« on: January 29, 2015, 05:48:00 PM »
Great stuff, guys! Your really progressing!
One piece of advice: Try to get longer exposures, rather than stacking tons of short exposures. Noise does average out, if it is the right kind of noise. Thing about read noise, it adds in a certain way, and it does NOT average out like dark current noise or photon shot noise.
Here's the math (simplified a bit, it ignores other factors that I don't want to get into with you guys yet):
SNR = (n * S)/SQRT(n * (S + D + R^2))
n = sub count
S = signal
D = dark current
R = read noise
Notice here...R is SQUARED in the square root term. That basically makes it a constant. While everything else is scalar, R is squared, so it compounds as you combine more and more frames. It's the one kind of noise you have to watch out for, as if you combine lots of frames (115, for example) the read noise starts to add up, while all the rest of the noise averages out. The signal is combining as well, and the signal grows faster than the read noise, but read noise does not average out like everything else, so you have to be careful with it.
So, with the math out of the way, what does it mean? It means that getting the highest signal per sub is best. More specifically (and this involves more complicated math), you want to get your signal strength high enough in each sub that you totally swamp read noise with your "background sky". When you do that, you become photon shot noise limited, and read noise is effectively dealt with by a simple offset (i.e. when you stretch your data, you just shift the black point up, and that reduces the read noise contribution to zero.) Doing this with a DSLR doesn't actually require that you know the math...really, exposing long enough that the histogram for your images peaks at the 1/3rd mark (from the left-hand edge on most cameras and in all software, where the black point is) is generally enough to swamp read noise unless your combining more than a couple hundred frames.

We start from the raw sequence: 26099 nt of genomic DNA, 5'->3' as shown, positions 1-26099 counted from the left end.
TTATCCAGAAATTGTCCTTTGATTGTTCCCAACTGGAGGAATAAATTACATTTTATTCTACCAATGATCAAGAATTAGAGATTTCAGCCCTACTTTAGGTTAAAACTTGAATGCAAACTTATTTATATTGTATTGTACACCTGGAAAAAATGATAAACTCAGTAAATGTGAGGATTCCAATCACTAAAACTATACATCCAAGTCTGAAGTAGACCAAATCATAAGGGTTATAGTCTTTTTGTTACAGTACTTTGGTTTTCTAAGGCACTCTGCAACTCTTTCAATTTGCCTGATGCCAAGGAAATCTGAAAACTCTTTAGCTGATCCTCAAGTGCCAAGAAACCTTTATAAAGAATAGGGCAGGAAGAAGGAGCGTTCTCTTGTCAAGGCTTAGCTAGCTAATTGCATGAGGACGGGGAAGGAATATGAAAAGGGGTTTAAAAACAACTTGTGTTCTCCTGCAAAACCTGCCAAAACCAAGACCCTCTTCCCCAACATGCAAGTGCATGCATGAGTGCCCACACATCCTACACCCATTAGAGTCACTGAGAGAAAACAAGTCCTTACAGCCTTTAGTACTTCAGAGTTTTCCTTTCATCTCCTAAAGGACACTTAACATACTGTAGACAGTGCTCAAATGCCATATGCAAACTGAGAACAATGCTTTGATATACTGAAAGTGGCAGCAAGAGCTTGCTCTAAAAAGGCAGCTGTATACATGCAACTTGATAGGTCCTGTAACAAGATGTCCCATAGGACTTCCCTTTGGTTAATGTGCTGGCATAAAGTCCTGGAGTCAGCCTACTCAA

I therefor strongly encourage you guys to get the longest subs you possibly can, before you start getting elongated, eggy, or trailed stars. That generally means exposing for much longer than 1 second, and that requires some kind of tracking mount. But the difference is massive. Even if you go from one second to five or ten seconds (which, without a tracking mount, if you have large enough pixels and/or a short enough focal length, that could be possible), that would be a very significant difference in per-sub SNR, which would result in significantly better integrations.